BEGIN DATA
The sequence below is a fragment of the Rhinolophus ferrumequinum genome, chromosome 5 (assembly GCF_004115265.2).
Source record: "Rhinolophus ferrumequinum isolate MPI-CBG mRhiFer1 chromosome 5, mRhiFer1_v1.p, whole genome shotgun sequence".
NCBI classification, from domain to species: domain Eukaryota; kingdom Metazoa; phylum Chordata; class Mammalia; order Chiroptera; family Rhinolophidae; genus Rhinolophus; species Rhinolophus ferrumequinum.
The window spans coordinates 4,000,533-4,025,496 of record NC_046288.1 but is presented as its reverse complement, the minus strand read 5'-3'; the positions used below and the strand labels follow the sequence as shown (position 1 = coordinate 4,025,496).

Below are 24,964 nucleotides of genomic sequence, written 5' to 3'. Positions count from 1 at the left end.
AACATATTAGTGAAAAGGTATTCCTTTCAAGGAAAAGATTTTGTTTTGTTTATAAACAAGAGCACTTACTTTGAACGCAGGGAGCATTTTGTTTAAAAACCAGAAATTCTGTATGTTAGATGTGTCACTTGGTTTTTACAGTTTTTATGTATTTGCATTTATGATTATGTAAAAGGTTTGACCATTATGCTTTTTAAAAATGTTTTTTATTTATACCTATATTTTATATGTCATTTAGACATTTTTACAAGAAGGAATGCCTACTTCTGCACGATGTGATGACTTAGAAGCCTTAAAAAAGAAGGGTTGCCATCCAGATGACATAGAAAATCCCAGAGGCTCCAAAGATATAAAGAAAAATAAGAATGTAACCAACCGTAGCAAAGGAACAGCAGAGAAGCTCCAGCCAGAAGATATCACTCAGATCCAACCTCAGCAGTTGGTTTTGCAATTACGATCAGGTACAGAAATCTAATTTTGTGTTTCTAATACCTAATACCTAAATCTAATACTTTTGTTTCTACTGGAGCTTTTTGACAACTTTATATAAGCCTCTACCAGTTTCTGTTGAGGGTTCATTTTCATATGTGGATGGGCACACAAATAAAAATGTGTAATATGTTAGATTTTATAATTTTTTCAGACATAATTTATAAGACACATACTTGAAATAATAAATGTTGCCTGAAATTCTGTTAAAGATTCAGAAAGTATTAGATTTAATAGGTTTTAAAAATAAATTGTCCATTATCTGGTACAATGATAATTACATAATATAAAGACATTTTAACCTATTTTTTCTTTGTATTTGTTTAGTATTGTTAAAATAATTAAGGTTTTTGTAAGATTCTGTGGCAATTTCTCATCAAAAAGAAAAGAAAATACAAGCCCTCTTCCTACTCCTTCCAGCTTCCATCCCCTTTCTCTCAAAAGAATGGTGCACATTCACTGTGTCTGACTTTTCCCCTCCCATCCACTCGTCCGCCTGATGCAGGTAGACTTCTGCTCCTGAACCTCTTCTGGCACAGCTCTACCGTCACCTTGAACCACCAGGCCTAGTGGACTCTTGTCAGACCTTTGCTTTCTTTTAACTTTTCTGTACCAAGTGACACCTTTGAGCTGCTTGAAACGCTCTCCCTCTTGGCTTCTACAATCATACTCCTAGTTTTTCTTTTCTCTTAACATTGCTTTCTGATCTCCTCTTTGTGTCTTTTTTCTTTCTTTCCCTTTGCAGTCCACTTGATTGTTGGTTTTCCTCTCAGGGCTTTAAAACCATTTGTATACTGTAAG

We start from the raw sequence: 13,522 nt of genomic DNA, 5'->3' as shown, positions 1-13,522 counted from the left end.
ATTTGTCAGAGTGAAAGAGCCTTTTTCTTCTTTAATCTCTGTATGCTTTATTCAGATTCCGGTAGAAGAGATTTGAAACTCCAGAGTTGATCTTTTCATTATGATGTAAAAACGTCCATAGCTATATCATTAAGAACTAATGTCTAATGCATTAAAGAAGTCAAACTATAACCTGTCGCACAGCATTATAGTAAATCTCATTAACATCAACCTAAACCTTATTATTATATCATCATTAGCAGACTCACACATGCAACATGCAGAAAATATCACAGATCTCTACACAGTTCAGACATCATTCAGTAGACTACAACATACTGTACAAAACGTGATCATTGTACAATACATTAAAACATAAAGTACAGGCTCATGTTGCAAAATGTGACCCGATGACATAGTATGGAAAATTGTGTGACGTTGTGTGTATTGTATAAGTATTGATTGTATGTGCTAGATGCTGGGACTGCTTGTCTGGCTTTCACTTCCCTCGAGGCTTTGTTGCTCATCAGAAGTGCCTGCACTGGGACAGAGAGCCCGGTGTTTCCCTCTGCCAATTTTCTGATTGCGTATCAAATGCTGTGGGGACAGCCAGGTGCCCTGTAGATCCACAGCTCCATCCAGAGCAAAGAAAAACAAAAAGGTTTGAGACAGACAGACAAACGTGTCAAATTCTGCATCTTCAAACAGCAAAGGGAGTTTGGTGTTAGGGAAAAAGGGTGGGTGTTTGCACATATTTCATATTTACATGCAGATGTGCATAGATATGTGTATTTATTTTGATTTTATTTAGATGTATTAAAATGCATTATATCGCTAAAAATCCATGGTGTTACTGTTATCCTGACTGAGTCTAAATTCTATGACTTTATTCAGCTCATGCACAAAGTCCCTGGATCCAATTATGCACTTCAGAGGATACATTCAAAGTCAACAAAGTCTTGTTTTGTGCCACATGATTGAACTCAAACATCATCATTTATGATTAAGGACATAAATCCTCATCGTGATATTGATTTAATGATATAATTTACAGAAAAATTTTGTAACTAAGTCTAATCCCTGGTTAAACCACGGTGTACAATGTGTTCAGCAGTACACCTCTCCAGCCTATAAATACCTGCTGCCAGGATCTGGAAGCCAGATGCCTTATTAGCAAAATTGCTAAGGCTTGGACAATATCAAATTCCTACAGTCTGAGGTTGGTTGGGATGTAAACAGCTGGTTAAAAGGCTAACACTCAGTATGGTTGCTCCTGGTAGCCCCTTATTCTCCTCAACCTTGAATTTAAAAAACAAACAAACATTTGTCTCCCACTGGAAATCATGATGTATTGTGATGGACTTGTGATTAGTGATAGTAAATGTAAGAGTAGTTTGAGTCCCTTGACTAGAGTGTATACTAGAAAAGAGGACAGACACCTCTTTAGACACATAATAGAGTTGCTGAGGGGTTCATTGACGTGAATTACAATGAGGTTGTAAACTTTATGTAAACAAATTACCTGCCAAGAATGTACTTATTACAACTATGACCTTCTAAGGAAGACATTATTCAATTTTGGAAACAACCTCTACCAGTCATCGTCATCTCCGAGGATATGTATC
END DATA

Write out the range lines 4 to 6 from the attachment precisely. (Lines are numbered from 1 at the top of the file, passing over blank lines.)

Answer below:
The window spans coordinates 4,000,533-4,025,496 of record NC_046288.1 but is presented as its reverse complement, the minus strand read 5'-3'; the positions used below and the strand labels follow the sequence as shown (position 1 = coordinate 4,025,496).

Below are 24,964 nucleotides of genomic sequence, written 5' to 3'. Positions count from 1 at the left end.
AACATATTAGTGAAAAGGTATTCCTTTCAAGGAAAAGATTTTGTTTTGTTTATAAACAAGAGCACTTACTTTGAACGCAGGGAGCATTTTGTTTAAAAACCAGAAATTCTGTATGTTAGATGTGTCACTTGGTTTTTACAGTTTTTATGTATTTGCATTTATGATTATGTAAAAGGTTTGACCATTATGCTTTTTAAAAATGTTTTTTATTTATACCTATATTTTATATGTCATTTAGACATTTTTACAAGAAGGAATGCCTACTTCTGCACGATGTGATGACTTAGAAGCCTTAAAAAAGAAGGGTTGCCATCCAGATGACATAGAAAATCCCAGAGGCTCCAAAGATATAAAGAAAAATAAGAATGTAACCAACCGTAGCAAAGGAACAGCAGAGAAGCTCCAGCCAGAAGATATCACTCAGATCCAACCTCAGCAGTTGGTTTTGCAATTACGATCAGGTACAGAAATCTAATTTTGTGTTTCTAATACCTAATACCTAAATCTAATACTTTTGTTTCTACTGGAGCTTTTTGACAACTTTATATAAGCCTCTACCAGTTTCTGTTGAGGGTTCATTTTCATATGTGGATGGGCACACAAATAAAAATGTGTAATATGTTAGATTTTATAATTTTTTCAGACATAATTTATAAGACACATACTTGAAATAATAAATGTTGCCTGAAATTCTGTTAAAGATTCAGAAAGTATTAGATTTAATAGGTTTTAAAAATAAATTGTCCATTATCTGGTACAATGATAATTACATAATATAAAGACATTTTAACCTATTTTTTCTTTGTATTTGTTTAGTATTGTTAAAATAATTAAGGTTTTTGTAAGATTCTGTGGCAATTTCTCATCAAAAAGAAAAGAAAATACAAGCCCTCTTCCTACTCCTTCCAGCTTCCATCCCCTTTCTCTCAAAAGAATGGTGCACATTCACTGTGTCTGACTTTTCCCCTCCCATCCACTCGTCCGCCTGATGCAGGTAGACTTCTGCTCCTGAACCTCTTCTGGCACAGCTCTACCGTCACCTTGAACCACCAGGCCTAGTGGACTCTTGTCAGACCTTTGCTTTCTTTTAACTTTTCTGTACCAAGTGACACCTTTGAGCTGCTTGAAACGCTCTCCCTCTTGGCTTCTACAATCATACTCCTAGTTTTTCTTTTCTCTTAACATTGCTTTCTGATCTCCTCTTTGTGTCTTTTTTCTTTCTTTCCCTTTGCAGTCCACTTGATTGTTGGTTTTCCTCTCAGGGCTTTAAAACCATTTGTATACTGTAAG